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Living High on the Steer

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Pietro’s Prime’s cowboy ribeye with shrimp scampi garnish (Photo by Steve Legato)Go ahead, knock red meat all you want. But when it comes to good eating—at least for us carnivores—very little comes close to a well-cut hunk of USDA Prime beef cooked to a luscious medium-rare and sheathed in a smoky-sweet, caramelized exterior. Throw in sautéed mushrooms, a dollop of Gorgonzola cheese, and a sip of robust red wine, and you’ve got a mouthful worth drooling over.

If your favorite steakhouse has left you asking, “Where’s the beef?”—don’t despair. The local competition has only gotten fiercer, as this cheat sheet straight from the steakhouses proves.
 

Barclay Prime

237 S. 18th St., Philadelphia; (215) 732-7560, barclayprime.com
Wet- or dry-aged: Dry.
Broiled or grilled: The broiler gets a major workout every day.
Seasoning secrets: Salt and black pepper.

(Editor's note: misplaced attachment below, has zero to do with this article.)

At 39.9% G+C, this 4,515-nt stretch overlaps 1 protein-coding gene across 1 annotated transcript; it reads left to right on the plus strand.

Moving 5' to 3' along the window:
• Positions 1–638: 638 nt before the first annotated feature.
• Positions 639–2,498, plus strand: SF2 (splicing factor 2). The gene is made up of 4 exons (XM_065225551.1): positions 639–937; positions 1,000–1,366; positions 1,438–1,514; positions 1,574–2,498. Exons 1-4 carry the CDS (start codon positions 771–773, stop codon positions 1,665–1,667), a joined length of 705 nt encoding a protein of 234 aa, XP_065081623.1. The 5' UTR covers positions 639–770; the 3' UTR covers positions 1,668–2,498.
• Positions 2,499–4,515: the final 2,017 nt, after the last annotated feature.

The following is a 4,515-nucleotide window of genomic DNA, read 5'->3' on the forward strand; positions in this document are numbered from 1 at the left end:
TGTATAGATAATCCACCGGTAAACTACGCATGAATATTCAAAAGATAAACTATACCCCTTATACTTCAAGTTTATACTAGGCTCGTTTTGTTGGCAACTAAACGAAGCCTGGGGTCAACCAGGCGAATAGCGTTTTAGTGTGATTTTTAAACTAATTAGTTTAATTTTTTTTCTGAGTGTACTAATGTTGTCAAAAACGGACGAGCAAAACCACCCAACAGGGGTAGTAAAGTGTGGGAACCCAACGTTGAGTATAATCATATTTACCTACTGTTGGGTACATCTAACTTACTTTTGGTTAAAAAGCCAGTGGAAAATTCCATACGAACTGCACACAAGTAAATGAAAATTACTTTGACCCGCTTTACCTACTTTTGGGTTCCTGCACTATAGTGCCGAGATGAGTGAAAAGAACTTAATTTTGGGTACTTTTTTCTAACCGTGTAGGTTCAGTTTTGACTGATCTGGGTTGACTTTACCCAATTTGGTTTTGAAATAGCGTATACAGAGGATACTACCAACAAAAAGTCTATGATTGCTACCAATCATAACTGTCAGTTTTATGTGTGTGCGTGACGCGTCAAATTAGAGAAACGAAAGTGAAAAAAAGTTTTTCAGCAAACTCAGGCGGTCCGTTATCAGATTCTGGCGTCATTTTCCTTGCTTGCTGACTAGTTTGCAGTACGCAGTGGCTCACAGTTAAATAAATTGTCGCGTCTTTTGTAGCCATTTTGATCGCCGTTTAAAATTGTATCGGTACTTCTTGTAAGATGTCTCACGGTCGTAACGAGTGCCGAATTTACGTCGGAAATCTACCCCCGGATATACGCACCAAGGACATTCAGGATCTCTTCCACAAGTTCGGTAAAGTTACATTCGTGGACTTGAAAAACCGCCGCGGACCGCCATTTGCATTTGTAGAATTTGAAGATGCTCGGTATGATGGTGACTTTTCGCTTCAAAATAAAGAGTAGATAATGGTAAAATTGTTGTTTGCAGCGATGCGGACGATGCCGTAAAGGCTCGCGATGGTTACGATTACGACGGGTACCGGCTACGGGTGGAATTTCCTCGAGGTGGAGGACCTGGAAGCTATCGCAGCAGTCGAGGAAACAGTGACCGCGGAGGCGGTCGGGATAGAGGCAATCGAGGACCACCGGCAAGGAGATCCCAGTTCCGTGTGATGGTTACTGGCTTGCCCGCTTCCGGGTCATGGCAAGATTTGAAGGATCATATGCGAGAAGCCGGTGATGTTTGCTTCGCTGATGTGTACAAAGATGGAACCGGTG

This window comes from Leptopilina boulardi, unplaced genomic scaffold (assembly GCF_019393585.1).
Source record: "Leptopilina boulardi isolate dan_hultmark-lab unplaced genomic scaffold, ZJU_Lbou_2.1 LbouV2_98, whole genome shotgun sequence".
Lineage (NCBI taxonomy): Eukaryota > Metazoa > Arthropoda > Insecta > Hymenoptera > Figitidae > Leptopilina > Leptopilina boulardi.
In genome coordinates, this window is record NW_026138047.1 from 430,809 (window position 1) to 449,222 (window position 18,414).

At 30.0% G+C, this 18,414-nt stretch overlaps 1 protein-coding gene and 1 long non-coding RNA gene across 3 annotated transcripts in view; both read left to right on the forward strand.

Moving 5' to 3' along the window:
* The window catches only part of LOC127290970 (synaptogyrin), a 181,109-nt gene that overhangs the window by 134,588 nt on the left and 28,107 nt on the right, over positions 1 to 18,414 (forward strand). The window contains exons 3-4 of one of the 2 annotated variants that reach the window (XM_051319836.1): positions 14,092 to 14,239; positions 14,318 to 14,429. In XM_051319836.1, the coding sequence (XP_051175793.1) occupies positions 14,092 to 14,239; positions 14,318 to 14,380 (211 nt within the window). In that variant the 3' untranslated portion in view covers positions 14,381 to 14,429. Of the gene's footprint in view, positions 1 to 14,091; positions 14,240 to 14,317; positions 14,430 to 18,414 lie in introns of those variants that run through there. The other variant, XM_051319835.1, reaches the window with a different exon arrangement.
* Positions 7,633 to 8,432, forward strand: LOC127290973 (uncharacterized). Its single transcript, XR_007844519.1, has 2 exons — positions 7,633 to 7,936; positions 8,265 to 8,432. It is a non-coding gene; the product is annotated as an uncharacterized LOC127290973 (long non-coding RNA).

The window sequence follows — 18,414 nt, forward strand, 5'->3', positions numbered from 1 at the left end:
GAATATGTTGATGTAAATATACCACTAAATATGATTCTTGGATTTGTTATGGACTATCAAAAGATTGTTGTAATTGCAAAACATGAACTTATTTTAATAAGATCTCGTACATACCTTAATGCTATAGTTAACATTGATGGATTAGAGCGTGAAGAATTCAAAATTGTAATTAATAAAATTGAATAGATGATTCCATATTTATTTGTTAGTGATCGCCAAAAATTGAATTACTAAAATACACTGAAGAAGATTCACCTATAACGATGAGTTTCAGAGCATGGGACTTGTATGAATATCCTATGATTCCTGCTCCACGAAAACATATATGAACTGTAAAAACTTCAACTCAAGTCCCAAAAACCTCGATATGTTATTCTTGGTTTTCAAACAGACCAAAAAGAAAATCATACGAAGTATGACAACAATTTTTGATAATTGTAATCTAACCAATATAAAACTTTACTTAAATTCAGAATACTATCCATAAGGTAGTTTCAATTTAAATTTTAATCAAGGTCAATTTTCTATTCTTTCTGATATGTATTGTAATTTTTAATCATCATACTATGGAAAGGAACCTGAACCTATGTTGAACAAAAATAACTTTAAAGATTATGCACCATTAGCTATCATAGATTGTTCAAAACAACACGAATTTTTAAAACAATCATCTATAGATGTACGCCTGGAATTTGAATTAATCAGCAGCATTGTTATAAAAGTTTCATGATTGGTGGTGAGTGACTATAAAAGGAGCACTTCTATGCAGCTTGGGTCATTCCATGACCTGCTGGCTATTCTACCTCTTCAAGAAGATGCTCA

Most popular cuts: Ribeye, filet and NY strip.
Prime: Yes, porterhouse and ribeye.
Kobe: Yes, from the Australian company Tajima.
Prepackaged or in-house cuts: The only product not cut in-house is the porterhouse.
Old-school or modern appeal: A luxury boutique steakhouse with a very modern feel from the menu to the décor.
Top sides: Creamed spinach, truffle whipped potatoes, and Tater Tots.
Signature cocktail: The “Ginger.”  
Wine philosophy: Diversity, compatibility and value.
Must-order dish: The hand-cut, 36-ounce Tajima porterhouse.
For the non-carnivore: Customized dishes for vegetarian guests, plus seafood entrées like pacific wild salmon, halibut, Dover sole, and butter-poached lobster.
Signature dessert: Toasted Peanut Butter S’mores, made in-house by pastry chef Frank Urso and his team.
How rare is rare: Too rare is mooing. But Barclay Prime typically defines “rare” as having a cool, red center.
Average number of covers on Saturday: 275-310.
 

Brandywine Prime

Routes 1 and 100, Chadds Ford; (610) 388-8088, brandywineprime.com
Wet- or dry-aged: Dry-aged offered as a special, and typically a ribeye.
Broiled or grilled: Seared on a griddle, then finished to temperature under a steakhouse broiler.
Seasoning: Kosher salt, fresh-cracked black pepper, and a dollop of maitre d’hôtel (herbed) butter.